Cybernetic Tradition of Communication

Over the past seven weeks I have been fortunate enough to participate in COM601, a Communications Fluency class, through Queens University in Charlotte, NC. During the class we have examined seven traditions and accompanying theories of communication. While each tradition was interesting to me and gave me new ways to interpret what was happening around me, there was one that seemed to resonate particularly strong, probably because of my computer background.

As a former IT professional the concepts of flow charts, processes, and networks are second nature to me. While reading about the cybernetic tradition and viewing the hypothetical cybernetic network diagram (Littlejohn & Foss, 2011, page 51, figure 3.1) I was on familiar territory. It reminded me of the programmer’s “Do Loop,” – a method of coding a program that goes like this: if this event occurs, do this; if the event does not occur, do that. If the process is isn’t mapped out on a flow chart beforehand, a careless coder can forget to create a path for the “does not” alternative, and the program can get stuck in the “Do Loop” forever.

This scenario is analogous to the basics of the cybernetic tradition. Like a computer program “a system takes inputs from the environment, processes them, and creates outputs that are put back into the environment.” (Littlejohn & Foss, 2011, p. 50) Systems feed on one another both good and bad. If you want to change the output, you must change the input. This scenario can be used to analyze communication but also sports, office organization, teaching, dieting, directing a choir, or most any other process or system imaginable.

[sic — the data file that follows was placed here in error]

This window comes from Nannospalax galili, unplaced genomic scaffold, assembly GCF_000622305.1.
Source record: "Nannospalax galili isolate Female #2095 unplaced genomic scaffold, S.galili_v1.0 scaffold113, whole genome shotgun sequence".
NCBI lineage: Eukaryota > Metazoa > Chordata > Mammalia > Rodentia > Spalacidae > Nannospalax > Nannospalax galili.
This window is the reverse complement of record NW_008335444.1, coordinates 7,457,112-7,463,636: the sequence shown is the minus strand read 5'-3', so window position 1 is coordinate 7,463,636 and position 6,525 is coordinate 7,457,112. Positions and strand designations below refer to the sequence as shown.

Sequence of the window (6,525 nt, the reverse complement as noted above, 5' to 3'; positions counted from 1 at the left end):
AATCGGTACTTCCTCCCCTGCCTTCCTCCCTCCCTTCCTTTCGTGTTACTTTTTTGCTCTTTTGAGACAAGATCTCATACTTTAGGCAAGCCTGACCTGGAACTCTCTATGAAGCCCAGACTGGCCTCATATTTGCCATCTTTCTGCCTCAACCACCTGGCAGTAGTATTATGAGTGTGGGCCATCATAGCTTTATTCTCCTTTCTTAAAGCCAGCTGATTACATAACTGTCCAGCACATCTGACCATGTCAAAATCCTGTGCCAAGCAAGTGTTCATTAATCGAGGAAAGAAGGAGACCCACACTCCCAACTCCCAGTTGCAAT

Before taking this course, I was unfamiliar with the theories of communication and how those theories could be applied to real life situations. Admittedly I have only just scratched the surface of what the study of communication has to offer, but I now believe that if communication theory was a required course of study in high school, similar to English or math, young adults would be equipped with the tools needed to better understand one another, and inspired with the desire and ability to create a kinder, more accepting and just society.


Littlejohn, S and Foss, K. A. (2011) Theories of Human Communication (10 ed.) Long Grove, Illinois: Waveland Press, Inc.

One thought on “Cybernetic Tradition of Communication

  1. Hi Melinda, Your suggestion about teaching Communication in high school sounds good to me. There is a lot of emphasis at the college where I work to teach, “life skills” to students, so that, not only are they prepared with skills for the workforce, but they have the personal characteristics and insight to succeed. I agree with you that learning about Communication would give people valuable insight. It’s useful in most aspects of life. Nancy


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